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3 Common Conditions Women Don't Talk About: Incontinence, Lack of Desire and Irritable Bowel Syndrome

Overcoming Irritable Bowel Syndrome continued...

As the name implies, irritable bowel syndrome is no fun. The condition is marked by diarrhea, constipation, or both at different times, as well as abdominal cramps, pain, and bloating.

Yet few patients discuss irritable bowel syndrome symptoms with their doctor, at least initially, says Peter Galier, MD, associate professor of medicine at the UCLA’s David Geffen School of Medicine and former chief of staff at the Santa Monica-UCLA Medical Center  "Bowels are not the happiest subject to talk about," he says.

Up to 70% of those who have IBS don't get medical care, according to the NIH.

Experts have not yet found a specific cause for IBS, although some believe those who suffer have a colon (large bowel) that is very sensitive to certain foods and to high stress levels.

Most likely to be affected are people with hard-driving personalities and those under extreme stress. "All the symptoms tend to be aggravated by stress," Galier says.

Once irritable bowel syndrome symptoms really interfere with daily activities, women are more likely to broach the subject with their doctor, Galier says. Some people seek help because they worry that IBS symptoms are an indication of, or could lead to, colon cancer -- although that is not the case.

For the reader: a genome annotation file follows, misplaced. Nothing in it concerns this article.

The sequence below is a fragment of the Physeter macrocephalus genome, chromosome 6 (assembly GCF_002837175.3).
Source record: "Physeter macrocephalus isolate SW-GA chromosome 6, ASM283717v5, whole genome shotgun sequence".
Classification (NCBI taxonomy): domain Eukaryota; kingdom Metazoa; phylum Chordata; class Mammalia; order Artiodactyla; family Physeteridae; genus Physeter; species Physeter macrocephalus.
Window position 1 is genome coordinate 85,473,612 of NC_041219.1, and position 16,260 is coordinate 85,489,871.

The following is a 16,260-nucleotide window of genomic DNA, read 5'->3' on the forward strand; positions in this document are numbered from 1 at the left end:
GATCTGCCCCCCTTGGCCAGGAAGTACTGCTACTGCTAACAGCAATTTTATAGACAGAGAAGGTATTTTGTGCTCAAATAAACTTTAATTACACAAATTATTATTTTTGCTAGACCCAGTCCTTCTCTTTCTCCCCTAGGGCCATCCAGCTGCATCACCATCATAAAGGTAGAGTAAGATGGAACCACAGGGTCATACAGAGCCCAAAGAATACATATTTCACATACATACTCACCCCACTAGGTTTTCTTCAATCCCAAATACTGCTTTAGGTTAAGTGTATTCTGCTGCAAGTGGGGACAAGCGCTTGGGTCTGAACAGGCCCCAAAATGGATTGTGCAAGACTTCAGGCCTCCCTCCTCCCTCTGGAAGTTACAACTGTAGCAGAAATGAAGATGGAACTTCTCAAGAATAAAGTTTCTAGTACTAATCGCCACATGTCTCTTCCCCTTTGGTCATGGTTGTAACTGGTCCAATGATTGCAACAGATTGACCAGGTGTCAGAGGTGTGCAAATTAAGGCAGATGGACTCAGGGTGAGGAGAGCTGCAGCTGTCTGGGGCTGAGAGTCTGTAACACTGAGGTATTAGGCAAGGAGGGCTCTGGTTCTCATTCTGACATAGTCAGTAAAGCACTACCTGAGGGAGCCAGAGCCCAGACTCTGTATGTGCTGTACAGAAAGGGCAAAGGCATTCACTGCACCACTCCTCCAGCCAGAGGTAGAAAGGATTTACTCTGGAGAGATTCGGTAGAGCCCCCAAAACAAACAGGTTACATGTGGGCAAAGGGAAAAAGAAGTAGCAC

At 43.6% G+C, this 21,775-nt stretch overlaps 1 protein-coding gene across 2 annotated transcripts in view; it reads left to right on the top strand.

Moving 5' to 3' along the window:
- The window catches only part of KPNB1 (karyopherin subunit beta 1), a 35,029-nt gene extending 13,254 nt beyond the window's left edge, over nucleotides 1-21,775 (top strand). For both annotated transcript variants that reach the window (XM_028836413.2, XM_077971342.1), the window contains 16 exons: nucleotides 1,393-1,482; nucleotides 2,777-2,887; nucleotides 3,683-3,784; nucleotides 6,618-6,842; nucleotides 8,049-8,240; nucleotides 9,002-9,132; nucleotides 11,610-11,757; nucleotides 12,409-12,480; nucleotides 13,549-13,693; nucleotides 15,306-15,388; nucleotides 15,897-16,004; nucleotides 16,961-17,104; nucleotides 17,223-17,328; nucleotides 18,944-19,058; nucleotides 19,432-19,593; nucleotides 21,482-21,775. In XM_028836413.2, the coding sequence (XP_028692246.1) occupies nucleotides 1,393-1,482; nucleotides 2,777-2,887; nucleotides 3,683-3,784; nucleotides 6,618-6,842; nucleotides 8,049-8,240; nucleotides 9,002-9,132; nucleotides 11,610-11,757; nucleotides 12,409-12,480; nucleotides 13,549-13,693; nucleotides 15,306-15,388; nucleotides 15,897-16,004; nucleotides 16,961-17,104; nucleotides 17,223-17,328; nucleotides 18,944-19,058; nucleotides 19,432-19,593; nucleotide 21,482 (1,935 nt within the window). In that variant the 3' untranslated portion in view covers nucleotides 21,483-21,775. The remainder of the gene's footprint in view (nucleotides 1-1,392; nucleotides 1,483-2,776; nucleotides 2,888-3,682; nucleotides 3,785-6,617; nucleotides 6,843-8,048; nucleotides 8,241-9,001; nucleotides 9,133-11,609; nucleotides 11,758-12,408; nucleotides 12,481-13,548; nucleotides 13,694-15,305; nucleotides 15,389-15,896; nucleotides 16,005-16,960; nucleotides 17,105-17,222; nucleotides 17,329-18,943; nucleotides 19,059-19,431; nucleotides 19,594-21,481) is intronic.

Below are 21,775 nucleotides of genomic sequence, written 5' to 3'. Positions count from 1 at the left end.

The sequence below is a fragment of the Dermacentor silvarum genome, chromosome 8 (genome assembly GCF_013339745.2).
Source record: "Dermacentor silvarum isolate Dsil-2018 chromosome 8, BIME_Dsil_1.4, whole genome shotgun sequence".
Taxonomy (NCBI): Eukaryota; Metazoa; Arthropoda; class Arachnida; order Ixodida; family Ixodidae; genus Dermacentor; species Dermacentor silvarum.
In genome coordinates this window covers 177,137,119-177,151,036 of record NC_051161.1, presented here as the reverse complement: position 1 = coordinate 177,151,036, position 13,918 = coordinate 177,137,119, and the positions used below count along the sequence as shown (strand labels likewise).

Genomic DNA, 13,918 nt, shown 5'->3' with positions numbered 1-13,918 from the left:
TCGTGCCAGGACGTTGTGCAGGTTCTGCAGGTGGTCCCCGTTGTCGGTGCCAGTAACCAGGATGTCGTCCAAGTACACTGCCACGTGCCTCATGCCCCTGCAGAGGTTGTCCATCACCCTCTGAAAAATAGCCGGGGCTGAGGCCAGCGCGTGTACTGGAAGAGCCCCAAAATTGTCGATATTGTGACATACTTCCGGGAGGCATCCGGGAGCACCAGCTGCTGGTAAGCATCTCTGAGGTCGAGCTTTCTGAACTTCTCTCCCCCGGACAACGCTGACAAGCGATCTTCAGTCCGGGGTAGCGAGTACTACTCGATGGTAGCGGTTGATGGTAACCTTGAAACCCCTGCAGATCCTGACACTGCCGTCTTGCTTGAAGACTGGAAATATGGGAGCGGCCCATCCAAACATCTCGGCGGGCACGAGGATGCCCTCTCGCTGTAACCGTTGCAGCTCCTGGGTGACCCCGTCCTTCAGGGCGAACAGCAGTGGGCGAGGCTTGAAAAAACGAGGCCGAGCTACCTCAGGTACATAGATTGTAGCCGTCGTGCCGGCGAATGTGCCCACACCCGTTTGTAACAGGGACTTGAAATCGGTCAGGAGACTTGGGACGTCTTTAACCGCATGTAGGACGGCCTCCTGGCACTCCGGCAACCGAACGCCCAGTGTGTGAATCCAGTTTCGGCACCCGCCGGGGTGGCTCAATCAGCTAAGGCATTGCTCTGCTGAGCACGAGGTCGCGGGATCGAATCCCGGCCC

Stress reduction is a crucial part of treatment, according to Galier. He sometimes recommends biofeedback to help patients learn stress reduction.

Medicines that relax intestinal muscles can help relieve irritable bowel syndrome symptoms. Medicines approved just for IBS symptoms are available, but people taking them need to be closely monitored to watch for side effects. 

Dietary changes can also help. Adding more fiber, for example, may bring relief if constipation is your primary IBS symptom. Eating smaller meals can also relieve irritable bowel syndrome symptoms, as can avoiding caffeinated drinks.

Galier says to tackle the psychological aspects of IBS first, by focusing on stress reduction. Next, improve your diet, and move to medications only if you need to. "If you exercise, watch your diet, and minimize your stress, you could often be OK without the drugs," he says. But, he adds, "Some do all that and still need medicine."

Increasing Female Libido

About 35-45% of women in the U.S. have a problem with lagging sexual desire at some point in their lives, says Beverly Whipple, PhD, RN, professor emerita at Rutgers, the State University of New Jersey. Whipple is known for her sex research and co-discovery of the “G spot,” an area in the genitals that, some believe, when stimulated, can produce excitement and orgasm.

With age, lagging sexual desire is more likely, says Whipple, who prefers the term lack of desire to lack of libido. Suddenly, or over time, women just don't have the interest in sex that they used to.

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